a small knot or lump in wool, thread, or cloth.
a dome-shaped growth on the trunk of a tree; a wartlike structure sometimes 2 feet (0.6 meters) across and 1 foot (0.3 meters) or more in height, sliced to make veneer.
verb (used with object)
to remove burls from (cloth) in finishing.
Origin of burl
1400–50; late Middle English burle ≪ Old French; akin to Medieval Latin burla bunch, sheaf, Late Latin burra wool, fluffRelated formsburl·er, noun
Based on the Random House Unabridged Dictionary, © Random House, Inc. 2019
Related Words for burlknob
Examples from the Web for burl
Contemporary Examples of burl
Historical Examples of burl
Just look up yonder, Burl, and see how the crows have gone to fighting.
Burl a-plowin' in de fiel', A-singin' fur de roasin'-ear to come.
Therefore did the magnanimous Burl dismantle himself at once.
"Dat's de cretor's music, an' dem's de cretor's capers," replied Burl.
Burl a-plowin' in de fiel', A-singin' fur de johnny-cake to come.
British Dictionary definitions for burl
a small knot or lump in wool
a roundish warty outgrowth from the trunk, roots, or branches of certain trees
Derived Formsburler, noun
(tr) to remove the burls from (cloth)
Word Origin for burl
C15: from Old French burle tuft of wool, probably ultimately from Late Latin burra shaggy cloth
Scot, Australian and NZ an attempt; try (esp in the phrase give it a burl)
Australian and NZ a ride in a car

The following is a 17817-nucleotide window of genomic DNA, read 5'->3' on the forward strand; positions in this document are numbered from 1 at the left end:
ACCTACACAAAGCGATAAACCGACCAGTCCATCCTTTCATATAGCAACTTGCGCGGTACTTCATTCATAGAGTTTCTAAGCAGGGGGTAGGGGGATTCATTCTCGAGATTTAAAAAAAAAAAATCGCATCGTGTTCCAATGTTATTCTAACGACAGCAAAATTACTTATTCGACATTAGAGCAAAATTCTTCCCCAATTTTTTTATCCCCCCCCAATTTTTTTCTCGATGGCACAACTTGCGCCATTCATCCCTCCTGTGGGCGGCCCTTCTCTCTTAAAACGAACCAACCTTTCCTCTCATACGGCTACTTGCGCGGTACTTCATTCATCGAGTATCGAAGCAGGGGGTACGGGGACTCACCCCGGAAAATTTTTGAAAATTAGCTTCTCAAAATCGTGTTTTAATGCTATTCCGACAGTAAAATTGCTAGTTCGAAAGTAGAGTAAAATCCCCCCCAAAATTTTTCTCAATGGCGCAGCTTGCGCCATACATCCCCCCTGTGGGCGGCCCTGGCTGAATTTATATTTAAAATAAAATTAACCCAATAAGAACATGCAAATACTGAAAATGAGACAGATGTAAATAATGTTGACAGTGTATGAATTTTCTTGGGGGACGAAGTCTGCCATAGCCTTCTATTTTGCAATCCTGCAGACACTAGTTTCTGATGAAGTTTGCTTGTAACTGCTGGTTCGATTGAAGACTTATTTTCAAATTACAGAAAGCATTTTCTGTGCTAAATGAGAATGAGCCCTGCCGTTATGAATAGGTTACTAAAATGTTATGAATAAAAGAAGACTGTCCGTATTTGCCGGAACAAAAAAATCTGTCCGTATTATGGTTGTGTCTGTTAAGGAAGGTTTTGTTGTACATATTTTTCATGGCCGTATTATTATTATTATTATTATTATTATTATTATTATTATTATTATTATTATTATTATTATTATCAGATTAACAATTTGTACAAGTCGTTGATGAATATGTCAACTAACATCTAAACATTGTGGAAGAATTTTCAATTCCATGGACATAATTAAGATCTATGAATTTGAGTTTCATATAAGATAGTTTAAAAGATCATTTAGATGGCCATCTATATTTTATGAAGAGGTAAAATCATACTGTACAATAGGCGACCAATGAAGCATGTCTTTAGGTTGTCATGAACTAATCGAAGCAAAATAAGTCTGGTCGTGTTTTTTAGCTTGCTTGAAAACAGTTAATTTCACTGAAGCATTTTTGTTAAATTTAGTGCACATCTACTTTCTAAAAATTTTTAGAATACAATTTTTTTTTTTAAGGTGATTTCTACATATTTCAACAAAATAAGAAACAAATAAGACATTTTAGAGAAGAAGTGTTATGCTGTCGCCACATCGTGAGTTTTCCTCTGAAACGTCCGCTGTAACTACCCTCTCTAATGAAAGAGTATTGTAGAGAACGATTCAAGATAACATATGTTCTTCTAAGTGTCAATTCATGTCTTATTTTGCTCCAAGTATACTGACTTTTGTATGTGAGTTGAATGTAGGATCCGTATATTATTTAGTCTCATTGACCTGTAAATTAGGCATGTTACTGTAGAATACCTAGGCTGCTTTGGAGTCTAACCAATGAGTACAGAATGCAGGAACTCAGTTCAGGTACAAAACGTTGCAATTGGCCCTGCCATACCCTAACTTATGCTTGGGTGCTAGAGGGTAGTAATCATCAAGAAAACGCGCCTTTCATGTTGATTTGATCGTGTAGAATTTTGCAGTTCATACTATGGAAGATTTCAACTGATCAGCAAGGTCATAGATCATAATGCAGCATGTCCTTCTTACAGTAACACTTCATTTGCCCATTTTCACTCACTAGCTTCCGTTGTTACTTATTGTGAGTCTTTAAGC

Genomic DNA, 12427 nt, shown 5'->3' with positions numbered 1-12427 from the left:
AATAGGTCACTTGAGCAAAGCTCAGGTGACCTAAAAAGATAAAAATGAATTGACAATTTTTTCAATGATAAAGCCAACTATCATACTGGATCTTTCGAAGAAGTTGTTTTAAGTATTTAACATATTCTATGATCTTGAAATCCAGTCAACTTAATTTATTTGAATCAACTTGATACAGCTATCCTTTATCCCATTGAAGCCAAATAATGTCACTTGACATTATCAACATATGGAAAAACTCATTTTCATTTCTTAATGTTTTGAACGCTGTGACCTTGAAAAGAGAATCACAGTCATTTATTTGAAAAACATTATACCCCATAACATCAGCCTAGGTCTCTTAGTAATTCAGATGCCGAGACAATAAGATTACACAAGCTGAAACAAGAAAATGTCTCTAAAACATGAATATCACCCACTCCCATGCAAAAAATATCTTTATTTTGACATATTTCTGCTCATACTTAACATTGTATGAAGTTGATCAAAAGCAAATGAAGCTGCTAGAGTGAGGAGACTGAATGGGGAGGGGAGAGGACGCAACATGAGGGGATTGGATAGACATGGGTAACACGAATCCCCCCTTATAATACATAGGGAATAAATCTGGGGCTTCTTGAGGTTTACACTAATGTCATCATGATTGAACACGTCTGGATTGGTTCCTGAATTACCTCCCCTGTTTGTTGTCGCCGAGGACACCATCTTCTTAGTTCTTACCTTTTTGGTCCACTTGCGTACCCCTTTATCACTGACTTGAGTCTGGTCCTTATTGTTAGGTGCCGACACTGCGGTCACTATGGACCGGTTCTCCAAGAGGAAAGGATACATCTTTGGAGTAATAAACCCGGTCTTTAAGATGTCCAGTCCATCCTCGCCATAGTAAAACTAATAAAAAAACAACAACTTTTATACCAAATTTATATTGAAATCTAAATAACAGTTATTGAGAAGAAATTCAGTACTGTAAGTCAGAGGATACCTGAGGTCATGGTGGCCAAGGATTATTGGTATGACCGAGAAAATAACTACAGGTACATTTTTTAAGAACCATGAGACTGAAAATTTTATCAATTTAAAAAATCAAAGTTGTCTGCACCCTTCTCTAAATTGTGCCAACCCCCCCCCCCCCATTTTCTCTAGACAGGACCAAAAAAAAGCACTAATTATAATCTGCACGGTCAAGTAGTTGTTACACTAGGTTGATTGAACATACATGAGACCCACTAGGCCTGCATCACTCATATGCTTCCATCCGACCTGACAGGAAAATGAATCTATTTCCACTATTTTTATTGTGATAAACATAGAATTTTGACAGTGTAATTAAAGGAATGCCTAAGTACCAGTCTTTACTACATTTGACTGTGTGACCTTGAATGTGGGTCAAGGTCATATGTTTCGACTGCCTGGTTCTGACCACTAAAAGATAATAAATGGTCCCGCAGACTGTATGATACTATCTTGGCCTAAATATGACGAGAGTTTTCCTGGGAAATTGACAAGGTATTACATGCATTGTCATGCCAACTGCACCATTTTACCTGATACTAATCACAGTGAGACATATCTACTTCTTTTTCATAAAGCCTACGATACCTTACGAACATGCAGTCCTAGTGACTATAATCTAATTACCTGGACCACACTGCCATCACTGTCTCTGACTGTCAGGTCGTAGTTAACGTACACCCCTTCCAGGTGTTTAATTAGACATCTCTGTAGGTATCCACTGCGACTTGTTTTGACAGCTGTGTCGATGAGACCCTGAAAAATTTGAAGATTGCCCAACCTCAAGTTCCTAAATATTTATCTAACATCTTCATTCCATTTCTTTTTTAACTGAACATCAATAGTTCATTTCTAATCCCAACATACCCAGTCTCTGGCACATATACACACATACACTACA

Word Origin for burl
C20: perhaps from birl 1 in the Scot sense: a twist or turn
Collins English Dictionary - Complete & Unabridged 2012 Digital Edition
© William Collins Sons & Co. Ltd. 1979, 1986 © HarperCollins
Publishers 1998, 2000, 2003, 2005, 2006, 2007, 2009, 2012
Word Origin and History for burl
"small knot in wool or cloth," mid-15c., from Old French bourle "tuft of wool," which perhaps is related to the root of bur, or from Vulgar Latin *burrula "small flock of wool," from Late Latin burra "wool."
Online Etymology Dictionary, © 2010 Douglas Harper
A large, rounded outgrowth on the trunk or branch of a tree. Burls develop from one or more twig buds whose cells continue to multiply but never differentiate so that the twig can elongate into a limb. Burls do not usually cause harm to trees.
The American Heritage® Science Dictionary
Copyright © 2011. Published by Houghton Mifflin Harcourt Publishing Company. All rights reserved.